A randomised controlled trial of Reinforcement of Closure of Stoma Site using a biological mesh: the ROCSS trials
Abdominal wall hernias are common and are a significant cause of morbidity. Incisional hernias form following closure of the abdominal wall musculature, including at the site of stoma closure. Closure of complex and contaminated abdominal wounds is challenging and carries risks, including wound infection and dehiscence. In these cases, the hernia rate increases to over 50% (Schuster et al). Stoma closure provides a homogeneous subgroup of contaminated complex wound closure for study. Use of biological meshes in this situation may provide a safe method of reducing complications, notably the development of incisional hernias. ROCSS will investigate stoma site closure using biological mesh within the setting of a randomised controlled trial.
Potential benefits to patients and the NHS:
Incisional hernias at stoma sites are a frequent problem, occurring in up to 30% of cases (Bhangu et al, Cingi et al). They occur over time and are frequently under-reported, due to the elderly population, the significant co-morbidities and early discharge from hospital follow up. In up to 10% of cases, patients are exposed to complex re-operation, which carries significant additional morbidity. Because of this, many patients will choose not to undergo re-operation. Therefore, low re-operation rates do not necessarily indicate a problem free stoma closure, as re-operations are affected by other factors such as patient age, co-morbidities and patient preference. Incisional hernias are also associated with significant morbidity, which impacts on a person’s quality of life, so preventing the development of incisional hernias may improve quality of life for patients. Thus, reinforcement of stoma site closure with a biological mesh may potentially reduce costs in the health service by improving quality of life and reducing the re-operation rate.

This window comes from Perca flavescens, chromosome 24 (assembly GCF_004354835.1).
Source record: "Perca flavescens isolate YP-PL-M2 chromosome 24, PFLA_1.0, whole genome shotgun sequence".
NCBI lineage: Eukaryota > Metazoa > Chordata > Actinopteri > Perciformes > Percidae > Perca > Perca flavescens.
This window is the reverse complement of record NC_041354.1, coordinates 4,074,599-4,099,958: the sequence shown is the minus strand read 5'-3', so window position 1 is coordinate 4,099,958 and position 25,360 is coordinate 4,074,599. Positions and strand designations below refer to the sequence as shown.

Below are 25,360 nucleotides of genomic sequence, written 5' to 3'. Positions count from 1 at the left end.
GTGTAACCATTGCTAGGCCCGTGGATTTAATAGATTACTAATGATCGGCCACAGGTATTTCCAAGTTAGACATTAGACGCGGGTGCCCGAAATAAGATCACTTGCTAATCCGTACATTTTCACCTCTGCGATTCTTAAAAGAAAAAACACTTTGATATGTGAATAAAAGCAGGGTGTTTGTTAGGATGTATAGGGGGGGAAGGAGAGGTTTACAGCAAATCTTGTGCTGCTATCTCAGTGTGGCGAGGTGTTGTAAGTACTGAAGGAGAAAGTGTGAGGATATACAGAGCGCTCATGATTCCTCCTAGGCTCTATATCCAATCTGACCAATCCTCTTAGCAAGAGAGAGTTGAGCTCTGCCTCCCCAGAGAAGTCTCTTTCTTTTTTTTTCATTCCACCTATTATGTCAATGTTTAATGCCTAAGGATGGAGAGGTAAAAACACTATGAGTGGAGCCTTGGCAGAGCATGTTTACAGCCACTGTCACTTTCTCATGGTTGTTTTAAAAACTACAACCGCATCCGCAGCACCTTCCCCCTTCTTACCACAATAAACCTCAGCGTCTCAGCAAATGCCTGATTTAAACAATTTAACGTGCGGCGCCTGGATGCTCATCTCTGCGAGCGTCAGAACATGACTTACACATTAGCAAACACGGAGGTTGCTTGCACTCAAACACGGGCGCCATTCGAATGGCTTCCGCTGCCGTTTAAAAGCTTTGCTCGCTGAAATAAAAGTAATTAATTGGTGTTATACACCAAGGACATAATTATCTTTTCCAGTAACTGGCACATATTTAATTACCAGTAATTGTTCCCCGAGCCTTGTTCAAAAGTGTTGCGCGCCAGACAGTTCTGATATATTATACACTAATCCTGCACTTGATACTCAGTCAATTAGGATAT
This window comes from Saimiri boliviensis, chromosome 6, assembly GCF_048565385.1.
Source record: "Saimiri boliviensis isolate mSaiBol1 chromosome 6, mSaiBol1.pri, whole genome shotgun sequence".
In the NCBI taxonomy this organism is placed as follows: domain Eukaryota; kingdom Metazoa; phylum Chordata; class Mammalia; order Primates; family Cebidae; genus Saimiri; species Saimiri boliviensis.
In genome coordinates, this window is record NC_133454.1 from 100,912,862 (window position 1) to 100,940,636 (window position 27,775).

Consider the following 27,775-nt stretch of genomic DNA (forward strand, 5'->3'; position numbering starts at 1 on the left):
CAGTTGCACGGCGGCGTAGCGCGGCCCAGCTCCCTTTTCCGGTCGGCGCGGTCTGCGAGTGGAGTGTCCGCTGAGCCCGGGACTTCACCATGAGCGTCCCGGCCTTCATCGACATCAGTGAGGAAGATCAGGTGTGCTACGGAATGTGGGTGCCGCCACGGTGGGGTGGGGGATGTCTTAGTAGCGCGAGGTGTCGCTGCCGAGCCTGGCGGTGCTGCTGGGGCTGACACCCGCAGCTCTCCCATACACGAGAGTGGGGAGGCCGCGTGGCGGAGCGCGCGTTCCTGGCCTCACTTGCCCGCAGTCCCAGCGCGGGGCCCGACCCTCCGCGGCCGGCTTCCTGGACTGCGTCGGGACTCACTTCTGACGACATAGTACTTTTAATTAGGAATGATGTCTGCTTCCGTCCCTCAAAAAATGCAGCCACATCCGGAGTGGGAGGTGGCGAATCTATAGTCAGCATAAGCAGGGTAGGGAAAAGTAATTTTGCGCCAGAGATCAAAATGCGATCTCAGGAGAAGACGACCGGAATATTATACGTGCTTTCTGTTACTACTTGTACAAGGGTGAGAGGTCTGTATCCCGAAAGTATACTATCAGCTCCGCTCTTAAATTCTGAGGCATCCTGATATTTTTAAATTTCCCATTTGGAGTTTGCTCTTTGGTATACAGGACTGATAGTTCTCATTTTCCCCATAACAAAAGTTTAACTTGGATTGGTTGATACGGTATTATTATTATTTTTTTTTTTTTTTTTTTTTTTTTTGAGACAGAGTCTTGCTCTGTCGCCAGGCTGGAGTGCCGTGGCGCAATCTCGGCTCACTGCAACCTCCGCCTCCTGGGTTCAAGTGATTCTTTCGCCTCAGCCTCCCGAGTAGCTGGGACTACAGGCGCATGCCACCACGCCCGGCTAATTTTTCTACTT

ROCSS is a randomised controlled trial assessing the impact of placement of a biological mesh at the site of stoma closure on clinical hernia rate. We hypothesise that reinforcing the stoma closure site with a collagen mesh is superior to the standard technique in preventing herniation at 2 years.
An embedded feasibility study has recruited its target 90 patients. Ten sites opened and all recruited 1-4 patients per month. Independent DMEC review has assessed 30-day morbidity, and given approval to continue. Twenty further UK sites are ready to open, and as occurred in the feasibility study, will be trained before opening for the phase III study. A further 470 patients will be recruited. A pre-planned health economic analysis will assess cost-effectiveness.
- Bhangu A, Nepogodiev D, Futaba K. Systematic review and meta-analysis of the incidence of incisional hernia at the site of stoma closure. World J Surg, 2012; 36(5):973-983.
- Bhangu A, Fletcher L, Kingdon S, Smith E, Nepogodiev D, Janjua U. A clinical and radiological assessment of incisional hernias following closure of temporary stomas. Surgeon 2012;10(6):321-5